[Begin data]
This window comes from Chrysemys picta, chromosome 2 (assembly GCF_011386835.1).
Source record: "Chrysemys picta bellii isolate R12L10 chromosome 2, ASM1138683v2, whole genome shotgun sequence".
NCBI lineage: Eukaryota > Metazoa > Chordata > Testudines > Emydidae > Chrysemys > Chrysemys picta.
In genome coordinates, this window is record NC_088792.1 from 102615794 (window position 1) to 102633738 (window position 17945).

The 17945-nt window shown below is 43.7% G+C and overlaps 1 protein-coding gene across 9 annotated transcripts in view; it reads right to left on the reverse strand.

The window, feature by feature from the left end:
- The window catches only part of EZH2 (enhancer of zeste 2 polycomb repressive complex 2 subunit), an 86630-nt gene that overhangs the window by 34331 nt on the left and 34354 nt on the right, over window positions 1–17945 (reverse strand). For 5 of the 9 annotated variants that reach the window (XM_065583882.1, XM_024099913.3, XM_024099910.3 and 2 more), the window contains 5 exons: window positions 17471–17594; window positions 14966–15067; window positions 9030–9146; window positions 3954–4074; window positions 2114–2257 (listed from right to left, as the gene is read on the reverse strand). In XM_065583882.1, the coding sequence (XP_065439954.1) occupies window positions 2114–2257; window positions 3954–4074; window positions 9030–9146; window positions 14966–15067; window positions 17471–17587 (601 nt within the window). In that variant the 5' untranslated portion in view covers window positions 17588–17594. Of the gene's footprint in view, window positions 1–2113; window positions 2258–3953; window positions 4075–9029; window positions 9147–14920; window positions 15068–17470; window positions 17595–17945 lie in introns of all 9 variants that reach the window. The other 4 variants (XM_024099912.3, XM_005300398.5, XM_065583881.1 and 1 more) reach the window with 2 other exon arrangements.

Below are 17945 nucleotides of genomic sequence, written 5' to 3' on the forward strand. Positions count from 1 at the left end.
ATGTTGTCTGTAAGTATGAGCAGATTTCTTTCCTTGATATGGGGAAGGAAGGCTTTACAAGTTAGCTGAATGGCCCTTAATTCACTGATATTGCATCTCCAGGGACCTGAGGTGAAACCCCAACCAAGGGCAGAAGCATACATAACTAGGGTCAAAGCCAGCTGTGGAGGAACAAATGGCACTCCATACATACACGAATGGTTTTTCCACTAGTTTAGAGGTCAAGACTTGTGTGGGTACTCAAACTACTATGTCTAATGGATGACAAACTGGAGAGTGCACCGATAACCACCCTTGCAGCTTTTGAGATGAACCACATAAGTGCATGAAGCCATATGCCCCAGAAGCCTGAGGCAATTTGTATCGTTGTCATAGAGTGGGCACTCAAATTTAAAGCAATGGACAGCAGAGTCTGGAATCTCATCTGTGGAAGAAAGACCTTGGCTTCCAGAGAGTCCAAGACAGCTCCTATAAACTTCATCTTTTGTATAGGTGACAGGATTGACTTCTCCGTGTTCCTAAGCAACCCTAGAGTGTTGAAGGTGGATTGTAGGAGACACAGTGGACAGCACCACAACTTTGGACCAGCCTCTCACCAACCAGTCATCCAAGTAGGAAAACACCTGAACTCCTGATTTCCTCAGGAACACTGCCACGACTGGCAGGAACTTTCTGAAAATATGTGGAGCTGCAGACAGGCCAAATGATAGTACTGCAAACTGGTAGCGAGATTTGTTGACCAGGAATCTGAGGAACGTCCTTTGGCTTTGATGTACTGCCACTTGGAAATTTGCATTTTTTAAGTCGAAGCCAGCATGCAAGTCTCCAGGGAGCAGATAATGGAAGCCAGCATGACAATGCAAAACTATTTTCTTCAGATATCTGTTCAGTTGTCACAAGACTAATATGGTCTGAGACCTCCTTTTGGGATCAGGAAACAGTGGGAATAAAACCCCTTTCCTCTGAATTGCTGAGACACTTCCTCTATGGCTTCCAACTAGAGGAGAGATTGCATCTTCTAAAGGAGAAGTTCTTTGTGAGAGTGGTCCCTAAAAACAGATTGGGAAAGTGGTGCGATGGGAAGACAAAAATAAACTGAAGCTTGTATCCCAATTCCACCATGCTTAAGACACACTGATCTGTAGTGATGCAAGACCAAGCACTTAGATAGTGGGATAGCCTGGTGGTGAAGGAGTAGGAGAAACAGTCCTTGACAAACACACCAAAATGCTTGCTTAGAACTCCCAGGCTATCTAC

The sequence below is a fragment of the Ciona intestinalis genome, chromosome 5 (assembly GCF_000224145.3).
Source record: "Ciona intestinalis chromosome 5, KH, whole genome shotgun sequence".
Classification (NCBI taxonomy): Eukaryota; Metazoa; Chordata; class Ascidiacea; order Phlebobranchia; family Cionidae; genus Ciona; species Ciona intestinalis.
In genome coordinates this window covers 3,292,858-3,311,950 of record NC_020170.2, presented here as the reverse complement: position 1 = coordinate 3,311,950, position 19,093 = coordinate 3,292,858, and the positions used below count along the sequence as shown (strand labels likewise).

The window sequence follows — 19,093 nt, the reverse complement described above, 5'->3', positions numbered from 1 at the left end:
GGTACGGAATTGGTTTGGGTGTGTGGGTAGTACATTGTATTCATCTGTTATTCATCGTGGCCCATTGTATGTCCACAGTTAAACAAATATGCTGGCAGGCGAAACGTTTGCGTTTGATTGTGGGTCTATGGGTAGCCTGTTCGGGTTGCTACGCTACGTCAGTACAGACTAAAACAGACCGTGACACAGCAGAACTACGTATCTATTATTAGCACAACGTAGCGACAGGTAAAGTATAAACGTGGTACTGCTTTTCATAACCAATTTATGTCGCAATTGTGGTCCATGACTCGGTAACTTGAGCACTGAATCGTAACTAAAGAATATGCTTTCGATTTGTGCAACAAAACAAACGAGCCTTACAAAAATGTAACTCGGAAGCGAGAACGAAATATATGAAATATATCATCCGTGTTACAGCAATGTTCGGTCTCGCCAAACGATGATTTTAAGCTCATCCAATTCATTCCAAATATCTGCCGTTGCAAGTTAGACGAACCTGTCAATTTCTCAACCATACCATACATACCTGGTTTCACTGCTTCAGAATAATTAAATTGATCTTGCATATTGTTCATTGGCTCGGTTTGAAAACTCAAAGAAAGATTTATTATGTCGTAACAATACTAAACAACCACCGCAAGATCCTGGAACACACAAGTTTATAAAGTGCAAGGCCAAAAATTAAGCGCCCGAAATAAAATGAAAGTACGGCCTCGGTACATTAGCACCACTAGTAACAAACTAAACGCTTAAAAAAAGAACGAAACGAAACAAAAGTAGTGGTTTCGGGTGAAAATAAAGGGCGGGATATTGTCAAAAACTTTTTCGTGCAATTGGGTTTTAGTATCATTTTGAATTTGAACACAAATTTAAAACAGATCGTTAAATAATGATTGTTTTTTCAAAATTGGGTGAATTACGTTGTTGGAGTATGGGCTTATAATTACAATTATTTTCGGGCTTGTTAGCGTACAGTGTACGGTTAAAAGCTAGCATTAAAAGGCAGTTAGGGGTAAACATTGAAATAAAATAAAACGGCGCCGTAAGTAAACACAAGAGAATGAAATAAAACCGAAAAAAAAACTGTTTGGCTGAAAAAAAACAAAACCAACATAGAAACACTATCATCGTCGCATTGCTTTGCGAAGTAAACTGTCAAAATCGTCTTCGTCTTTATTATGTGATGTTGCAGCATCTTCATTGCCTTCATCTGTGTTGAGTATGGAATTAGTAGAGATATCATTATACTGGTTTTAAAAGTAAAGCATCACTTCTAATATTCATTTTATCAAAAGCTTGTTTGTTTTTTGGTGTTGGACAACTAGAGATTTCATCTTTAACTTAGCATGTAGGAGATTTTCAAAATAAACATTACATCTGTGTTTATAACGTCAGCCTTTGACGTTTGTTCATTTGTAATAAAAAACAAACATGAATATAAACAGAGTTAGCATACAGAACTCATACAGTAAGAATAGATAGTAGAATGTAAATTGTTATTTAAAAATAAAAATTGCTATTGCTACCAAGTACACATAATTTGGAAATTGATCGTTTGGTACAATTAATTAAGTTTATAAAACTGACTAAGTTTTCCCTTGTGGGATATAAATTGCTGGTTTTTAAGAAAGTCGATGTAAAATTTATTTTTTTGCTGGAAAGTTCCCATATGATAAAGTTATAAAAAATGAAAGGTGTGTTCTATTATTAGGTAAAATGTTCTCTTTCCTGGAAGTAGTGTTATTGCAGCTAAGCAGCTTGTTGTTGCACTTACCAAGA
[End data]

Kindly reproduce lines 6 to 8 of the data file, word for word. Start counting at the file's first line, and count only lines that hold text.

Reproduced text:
The window, feature by feature from the left end:
- The window catches only part of EZH2 (enhancer of zeste 2 polycomb repressive complex 2 subunit), an 86630-nt gene that overhangs the window by 34331 nt on the left and 34354 nt on the right, over window positions 1–17945 (reverse strand). For 5 of the 9 annotated variants that reach the window (XM_065583882.1, XM_024099913.3, XM_024099910.3 and 2 more), the window contains 5 exons: window positions 17471–17594; window positions 14966–15067; window positions 9030–9146; window positions 3954–4074; window positions 2114–2257 (listed from right to left, as the gene is read on the reverse strand). In XM_065583882.1, the coding sequence (XP_065439954.1) occupies window positions 2114–2257; window positions 3954–4074; window positions 9030–9146; window positions 14966–15067; window positions 17471–17587 (601 nt within the window). In that variant the 5' untranslated portion in view covers window positions 17588–17594. Of the gene's footprint in view, window positions 1–2113; window positions 2258–3953; window positions 4075–9029; window positions 9147–14920; window positions 15068–17470; window positions 17595–17945 lie in introns of all 9 variants that reach the window. The other 4 variants (XM_024099912.3, XM_005300398.5, XM_065583881.1 and 1 more) reach the window with 2 other exon arrangements.

Below are 17945 nucleotides of genomic sequence, written 5' to 3' on the forward strand. Positions count from 1 at the left end.